Penetrating the substrate with the reactive silane can be achieved in a variety of ways. For example, without intending to be limited to the exemplary embodiments expressly disclosed herein, the reactive silane or a solution can be applied to the substrate by being dropped onto the substrate (e.g., through a nozzle or die), by being sprayed (e.g., through a nozzle) onto one or more surfaces of the substrate, by being poured onto the substrate, by immersion (e.g., by passing the substrate through a contained amount of the reactive silane compound or solution), by dipping the substrate into the reactive silane compound or solution), or by any other method that can coat, soak, or otherwise allow the reactive silane to come into physical contact with the substrate and enter interstitial spaces in the substrate. In one embodiment, where reactive silanes are applied separately (e.g., not as a single solution), the first reactive silane, the second reactive silane, and any additional reactive silanes can be applied simultaneously or sequentially to the substrate or in any other repeating or alternating order. Alternatively, where a combination of separate reactive silanes and solutions are used, the reactive silanes and solutions may also be applied simultaneously or sequentially or in any other repeating or alternating order.
 Alternatively, without intending to be limited to the exemplary embodiments expressly disclosed herein, the reactive silane or a solution can be applied to the substrate in vapor form by passing the substrate through a chamber containing vapor of the reactive silane or introducing a reactive silane in vapor form directly onto the surface of the substrate.
 For example, in one embodiment, where the substrate comprises a roll of paper, the paper can be unrolled at a controlled velocity and passed through a treatment area where the reactive silane is dropped onto the top surface of the paper. The velocity of the paper can depend in part on the thickness of the paper and/or the amount of reactive silane to be applied and can range from 1 feet/minute (ft./min.) to 3000 ft./min., from 10 ft./min. to 1000 ft./min. or 20 ft./min to 500 ft./min. Within the treatment area one or more nozzles may drop a solution onto one or both surfaces of the substrate so that one or both surfaces of the substrate is covered with the solution.
 The substrate treated with the reactive silane can then rest, travel or experience additional treatments to allow the reactive silane to react with the substrate and/or the water therein. For example, to allow for an adequate amount of time for reaction, the substrate may be stored in a heated, cooled and/or humidity-controlled chamber and allowed to remain for an adequate residence time, or may alternatively travel about a specified path wherein the length of the path is adjusted such that the substrate traverses the specified path in an amount of time adequate for the reaction to occur.
 The method may further comprise exposing the treated substrate to a basic compound (such as ammonia gas) after the reactive silane is applied to the substrate. The term `basic compound` refers to any chemical compound that has the ability to react with and neutralize the HX compound produced upon reaction of the reactive silane. For example, in one embodiment, the reactive silane may be applied to the substrate and passed through a chamber containing ammonia gas such that the substrate is exposed to the ammonia gas. Without intending to be bound by a particular theory, the basic compound may both neutralize acids generated from applying the reactive silane to the substrate and further drive the reaction between the reactive silane and water, and/or the substrate, to completion. Other non-limiting examples of useful basic compounds include both organic and inorganic bases such as hydroxides of alkali metals or amines. Alternatively, any other base and/or condensation catalyst may be used in whole or in part in place of the ammonia and delivered as a gas, a liquid, or in solution. In this context, the term "condensation catalyst" refers to any catalyst that can affect reaction between two silanol groups or a silanol group and a group formed in situ as a result of the reaction of the reactive silane with an --OH group (e.g., bonded to cellulose) to produce a siloxane linkage. In yet another embodiment, the substrate may be exposed to the basic compound before, simultaneous with or after the reactive silane is applied, or in combinations thereof.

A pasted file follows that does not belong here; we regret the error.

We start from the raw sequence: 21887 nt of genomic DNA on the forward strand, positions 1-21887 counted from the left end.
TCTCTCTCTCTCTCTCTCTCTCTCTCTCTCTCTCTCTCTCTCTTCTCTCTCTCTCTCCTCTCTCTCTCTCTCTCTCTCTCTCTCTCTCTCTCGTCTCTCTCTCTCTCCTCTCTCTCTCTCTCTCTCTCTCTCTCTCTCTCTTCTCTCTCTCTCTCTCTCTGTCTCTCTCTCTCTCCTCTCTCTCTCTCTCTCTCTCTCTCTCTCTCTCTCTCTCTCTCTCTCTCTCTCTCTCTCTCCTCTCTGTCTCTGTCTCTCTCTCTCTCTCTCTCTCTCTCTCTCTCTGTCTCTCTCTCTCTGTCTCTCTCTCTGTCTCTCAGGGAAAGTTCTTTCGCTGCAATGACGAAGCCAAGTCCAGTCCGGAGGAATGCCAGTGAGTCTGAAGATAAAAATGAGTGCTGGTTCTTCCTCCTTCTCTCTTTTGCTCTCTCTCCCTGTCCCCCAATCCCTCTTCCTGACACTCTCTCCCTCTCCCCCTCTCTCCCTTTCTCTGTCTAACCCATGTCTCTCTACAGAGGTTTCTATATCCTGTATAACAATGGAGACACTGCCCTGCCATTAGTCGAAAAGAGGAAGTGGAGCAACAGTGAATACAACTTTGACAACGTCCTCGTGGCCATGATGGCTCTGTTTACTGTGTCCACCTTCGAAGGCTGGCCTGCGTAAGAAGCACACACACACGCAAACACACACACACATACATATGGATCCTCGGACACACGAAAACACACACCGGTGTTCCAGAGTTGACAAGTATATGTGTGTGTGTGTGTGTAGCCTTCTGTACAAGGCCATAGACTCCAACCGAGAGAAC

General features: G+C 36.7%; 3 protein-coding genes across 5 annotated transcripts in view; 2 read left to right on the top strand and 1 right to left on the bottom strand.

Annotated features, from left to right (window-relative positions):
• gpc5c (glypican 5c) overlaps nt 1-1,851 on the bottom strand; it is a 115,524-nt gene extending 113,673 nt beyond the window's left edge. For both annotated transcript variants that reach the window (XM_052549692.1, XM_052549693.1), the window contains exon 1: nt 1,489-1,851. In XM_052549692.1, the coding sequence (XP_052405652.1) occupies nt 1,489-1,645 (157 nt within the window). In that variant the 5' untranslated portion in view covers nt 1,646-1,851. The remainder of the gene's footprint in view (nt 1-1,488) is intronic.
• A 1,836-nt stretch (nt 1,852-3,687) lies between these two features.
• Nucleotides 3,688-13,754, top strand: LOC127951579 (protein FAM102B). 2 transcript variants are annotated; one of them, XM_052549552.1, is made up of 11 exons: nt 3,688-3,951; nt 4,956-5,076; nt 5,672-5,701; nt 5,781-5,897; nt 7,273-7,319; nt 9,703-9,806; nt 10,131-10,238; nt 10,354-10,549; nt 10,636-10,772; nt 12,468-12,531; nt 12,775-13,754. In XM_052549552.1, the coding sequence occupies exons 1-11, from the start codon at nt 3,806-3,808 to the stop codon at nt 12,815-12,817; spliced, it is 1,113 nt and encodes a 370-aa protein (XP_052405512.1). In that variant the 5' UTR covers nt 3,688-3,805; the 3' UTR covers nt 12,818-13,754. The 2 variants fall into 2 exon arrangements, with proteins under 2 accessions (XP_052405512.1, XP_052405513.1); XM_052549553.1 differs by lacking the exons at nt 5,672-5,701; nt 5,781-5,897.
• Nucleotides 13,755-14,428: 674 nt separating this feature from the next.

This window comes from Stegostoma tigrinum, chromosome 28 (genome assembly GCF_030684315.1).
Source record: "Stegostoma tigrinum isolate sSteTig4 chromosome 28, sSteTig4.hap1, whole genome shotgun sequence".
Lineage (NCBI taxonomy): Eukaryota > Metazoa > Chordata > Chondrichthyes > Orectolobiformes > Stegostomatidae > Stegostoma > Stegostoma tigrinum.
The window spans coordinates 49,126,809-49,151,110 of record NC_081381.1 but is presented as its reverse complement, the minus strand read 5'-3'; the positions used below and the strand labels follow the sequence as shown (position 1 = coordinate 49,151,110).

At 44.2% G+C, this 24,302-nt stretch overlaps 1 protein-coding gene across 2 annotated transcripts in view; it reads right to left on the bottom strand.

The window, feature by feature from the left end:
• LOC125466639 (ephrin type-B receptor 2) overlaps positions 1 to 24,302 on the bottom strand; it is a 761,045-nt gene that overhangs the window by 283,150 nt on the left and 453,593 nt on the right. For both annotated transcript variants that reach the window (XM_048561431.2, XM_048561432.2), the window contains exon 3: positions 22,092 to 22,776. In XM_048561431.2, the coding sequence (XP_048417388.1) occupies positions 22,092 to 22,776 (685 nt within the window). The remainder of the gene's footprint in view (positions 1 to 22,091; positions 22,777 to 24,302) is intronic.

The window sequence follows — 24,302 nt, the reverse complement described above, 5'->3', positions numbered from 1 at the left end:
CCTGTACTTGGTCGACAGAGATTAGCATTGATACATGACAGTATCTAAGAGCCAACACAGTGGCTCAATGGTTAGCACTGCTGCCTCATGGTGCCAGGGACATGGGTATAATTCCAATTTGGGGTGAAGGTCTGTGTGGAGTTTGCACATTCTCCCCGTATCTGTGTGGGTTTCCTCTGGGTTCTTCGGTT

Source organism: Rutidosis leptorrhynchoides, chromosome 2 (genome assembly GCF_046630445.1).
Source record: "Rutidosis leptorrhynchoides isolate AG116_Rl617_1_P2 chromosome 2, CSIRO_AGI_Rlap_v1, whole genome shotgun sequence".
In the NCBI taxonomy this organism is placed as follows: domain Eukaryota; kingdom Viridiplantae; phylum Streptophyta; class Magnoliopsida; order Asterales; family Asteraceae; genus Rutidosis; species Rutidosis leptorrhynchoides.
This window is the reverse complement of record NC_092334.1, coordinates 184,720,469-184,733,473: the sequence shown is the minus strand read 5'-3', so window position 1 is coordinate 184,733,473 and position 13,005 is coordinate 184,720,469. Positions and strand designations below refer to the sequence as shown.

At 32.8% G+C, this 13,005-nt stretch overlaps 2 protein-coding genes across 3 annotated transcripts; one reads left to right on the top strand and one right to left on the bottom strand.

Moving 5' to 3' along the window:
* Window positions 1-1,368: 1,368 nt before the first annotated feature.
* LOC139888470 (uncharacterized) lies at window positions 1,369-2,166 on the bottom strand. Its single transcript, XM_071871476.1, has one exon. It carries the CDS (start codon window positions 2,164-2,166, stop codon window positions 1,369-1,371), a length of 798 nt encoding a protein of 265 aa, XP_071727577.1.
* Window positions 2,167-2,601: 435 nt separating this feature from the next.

To increase the rate of reaction, the substrate can also optionally be heated and/or dried after the reactive silane is applied to produce the resin in the substrate. For example, the substrate can pass through a drying chamber in which heat is applied to the substrate. The temperature of the drying chamber will depend on the type of substrate and its residence time therein, however, the temperature in the chamber may comprise a temperature in excess of 200° C. Alternatively, the temperature can vary depending on factors including the type of substrate, the speed in which the substrate passes through the drying chamber, the thickness of the substrate, and/or the amount of the reactive silane applied to the substrate. Alternatively, the temperature provided to the substrate may be sufficient to heat the substrate to 200° C. upon its exit from the drying chamber.
 Once the substrate is treated to render it hydrophobic, the hydrophobic substrate will comprise the resin from the reaction between the reactive silane and the cellulosic substrate and/or the water within the substrate as discussed above. The resin can comprise anywhere from greater than 0% of the hydrophobic substrate to less than 1% of the hydrophobic substrate. The percent refers to the weight of the resin with respect to the overall weight of both the substrate and the resin. Other ranges of the amount of resin in the substrate include 0.01% to 0.99%, alternatively, 0.1% to 0.9%, alternatively 0.3% to 0.8%, and alternatively 0.3% to 0.5%. Without wishing to be bound by theory, it is thought that an amount of resin in the substrate less than that described above may provide insufficient hydrophobicity for the applications described herein, such as packaging material and disposable food service articles. At higher amounts of resin than that described above, it may be more difficult to compost the substrate at the end of its useful life.